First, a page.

But to die a drone, your whole being still tied into the collective, there is no greater dishonor because they'll still have you. All your memories, every fiber of your being will belong to no one but the Borg, and you will never be free. No glory of Sto-vo-kor. Not even Gre'thor can have you. You exist as a cybernetic ghost for eternity.

These Klingons are still warriors, aching to fight at the first opportunity and more powerful than they ever could have been before. They bring a decisive advantage to the Empire and to throw it away and increase their risk of defeat would be foolhardy. There is no honor in defeat if you held back, and no honor in striking down valuable warriors who could easily regain their own.

And that is why they are allowed to serve.
Lt. Commander
Join Date: Dec 2007
Posts: 120
# 18
07-11-2011, 01:26 PM
Quote:
Originally Posted by Resz
There is a difference between being assimilated and being captured. A captured Klingon is dishonorable, because he has chosen to submit and live rather than resist and die. An assimilated Klingon did not have that choice, and the moment he is given a chance to fight back in any way, he does. Is it any surprise that there were so many Klingons in Unimatrix Zero, ready to battle when the Queen invaded? Or that the first liberated ship encountered in that episode was commanded by a Klingon?

But to die a drone, your whole being still tied into the collective, there is no greater dishonor because they'll still have you. All your memories, every fiber of your being will belong to no one but the Borg, and you will never be free. No glory of Sto-vo-kor. Not even Gre'thor can have you. You exist as a cybernetic ghost for eternity.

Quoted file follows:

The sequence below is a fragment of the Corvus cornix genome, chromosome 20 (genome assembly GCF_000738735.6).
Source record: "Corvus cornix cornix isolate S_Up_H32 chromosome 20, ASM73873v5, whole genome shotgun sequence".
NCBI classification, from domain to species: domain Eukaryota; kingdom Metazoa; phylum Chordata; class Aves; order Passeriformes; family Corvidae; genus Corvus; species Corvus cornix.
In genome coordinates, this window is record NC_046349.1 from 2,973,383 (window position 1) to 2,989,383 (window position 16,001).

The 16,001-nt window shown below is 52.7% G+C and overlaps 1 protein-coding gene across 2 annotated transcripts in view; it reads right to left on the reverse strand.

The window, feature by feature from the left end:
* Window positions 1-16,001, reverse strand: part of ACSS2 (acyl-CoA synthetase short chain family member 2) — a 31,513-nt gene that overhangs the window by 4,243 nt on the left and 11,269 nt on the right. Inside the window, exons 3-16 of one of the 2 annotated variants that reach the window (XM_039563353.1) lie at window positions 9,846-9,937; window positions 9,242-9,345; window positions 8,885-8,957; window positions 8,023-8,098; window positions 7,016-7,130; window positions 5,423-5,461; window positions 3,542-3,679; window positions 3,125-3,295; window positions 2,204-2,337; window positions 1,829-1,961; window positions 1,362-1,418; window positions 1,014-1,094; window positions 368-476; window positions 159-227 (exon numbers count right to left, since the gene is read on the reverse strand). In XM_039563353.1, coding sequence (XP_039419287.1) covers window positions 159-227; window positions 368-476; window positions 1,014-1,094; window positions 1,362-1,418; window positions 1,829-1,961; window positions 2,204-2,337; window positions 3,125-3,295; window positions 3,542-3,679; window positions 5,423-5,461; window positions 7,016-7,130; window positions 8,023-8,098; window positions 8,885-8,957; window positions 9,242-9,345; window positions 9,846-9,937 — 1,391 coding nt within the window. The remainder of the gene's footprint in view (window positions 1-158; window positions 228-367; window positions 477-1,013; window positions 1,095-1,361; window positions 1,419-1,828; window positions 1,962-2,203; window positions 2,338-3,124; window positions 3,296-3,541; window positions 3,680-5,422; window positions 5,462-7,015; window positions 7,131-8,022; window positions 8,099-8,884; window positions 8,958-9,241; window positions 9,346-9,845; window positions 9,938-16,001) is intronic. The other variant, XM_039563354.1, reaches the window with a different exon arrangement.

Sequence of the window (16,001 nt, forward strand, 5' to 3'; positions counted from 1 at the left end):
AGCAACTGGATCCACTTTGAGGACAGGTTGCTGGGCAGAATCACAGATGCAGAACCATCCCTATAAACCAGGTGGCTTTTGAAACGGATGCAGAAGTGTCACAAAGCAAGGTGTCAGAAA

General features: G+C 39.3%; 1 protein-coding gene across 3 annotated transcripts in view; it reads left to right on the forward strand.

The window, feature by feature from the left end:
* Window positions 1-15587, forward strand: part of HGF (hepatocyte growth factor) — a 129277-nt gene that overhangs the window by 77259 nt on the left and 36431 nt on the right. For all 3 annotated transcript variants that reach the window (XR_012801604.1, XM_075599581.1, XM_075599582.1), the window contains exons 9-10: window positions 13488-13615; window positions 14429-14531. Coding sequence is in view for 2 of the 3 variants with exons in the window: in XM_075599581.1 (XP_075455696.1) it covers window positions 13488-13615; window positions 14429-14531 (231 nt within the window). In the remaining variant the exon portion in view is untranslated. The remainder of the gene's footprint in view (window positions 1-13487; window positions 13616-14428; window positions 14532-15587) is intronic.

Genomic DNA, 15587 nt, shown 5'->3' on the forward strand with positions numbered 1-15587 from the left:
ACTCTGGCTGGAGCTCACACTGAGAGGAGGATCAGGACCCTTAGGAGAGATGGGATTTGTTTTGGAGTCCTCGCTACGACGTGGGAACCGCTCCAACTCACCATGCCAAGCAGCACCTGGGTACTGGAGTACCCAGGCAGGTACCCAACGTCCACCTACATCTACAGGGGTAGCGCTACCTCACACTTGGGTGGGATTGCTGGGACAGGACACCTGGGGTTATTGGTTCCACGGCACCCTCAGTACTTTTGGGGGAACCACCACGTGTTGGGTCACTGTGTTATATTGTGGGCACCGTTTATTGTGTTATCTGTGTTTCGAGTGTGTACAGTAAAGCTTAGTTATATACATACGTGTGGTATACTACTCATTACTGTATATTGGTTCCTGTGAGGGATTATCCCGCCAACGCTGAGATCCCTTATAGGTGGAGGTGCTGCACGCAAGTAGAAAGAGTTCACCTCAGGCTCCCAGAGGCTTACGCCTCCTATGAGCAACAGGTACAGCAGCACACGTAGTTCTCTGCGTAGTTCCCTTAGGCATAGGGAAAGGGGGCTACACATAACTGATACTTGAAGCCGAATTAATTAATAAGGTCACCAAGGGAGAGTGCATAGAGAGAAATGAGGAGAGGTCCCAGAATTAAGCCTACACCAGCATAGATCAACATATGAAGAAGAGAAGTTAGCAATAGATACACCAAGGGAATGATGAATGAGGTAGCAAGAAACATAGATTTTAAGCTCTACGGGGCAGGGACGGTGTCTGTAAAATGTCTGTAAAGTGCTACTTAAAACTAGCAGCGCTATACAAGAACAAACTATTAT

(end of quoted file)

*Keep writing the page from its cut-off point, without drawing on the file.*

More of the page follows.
These Klingons are still warriors, aching to fight at the first opportunity and more powerful than they ever could have been before. They bring a decisive advantage to the Empire and to throw it away and increase their risk of defeat would be foolhardy. There is no honor in defeat if you held back, and no honor in striking down valuable warriors who could easily regain their own.

And that is why they are allowed to serve.
if you are knocked unconsious and then captured it's a dishonor (sourced from birthright) that is not choosing not to die fighting and with the borg if you resist they are more likely to kill than assimilate so i can only assume the klingons who are borg would not be considered to have any honor once liberated as they didnt put enough of a fight for the borg to see killing them a better plan than assimilating them
Lt. Commander
Join Date: Dec 2007
Posts: 120
# 19
07-11-2011, 01:29 PM
If you go by the Klingon system of value, being assimilated would bring them dishonor(because they would not have died in the battle, they would be effectively "taken prisoner... Killing them while in this state means they are doomed to forever be locked out of Sto'vo'kor. The ways to regain their honor would be to have a battle fought in their name, or have the relatives perform some sort of heroic deed. Liberating a Klingon Borg (essentially freeing him), means that that Klingon lives to fight another day. He is dishonored by allowing himself to be captured, but he can regain his honor when he returns to battle.
Lt. Commander
Join Date: Dec 2007
Posts: 120
# 20
07-11-2011, 01:36 PM
Klingon Honor is such a wonderfully situational thing that I'm sure "honor" can be found in whatever turns out to be the most expedient course.
Reply

Thread Tools
Display Modes

Posting Rules
You may not post new threads
You may not post replies
You may not post attachments
You may not edit your posts

BB code is On
Smilies are On
[IMG] code is Off
HTML code is Off


All times are GMT -7. The time now is 01:26 AM.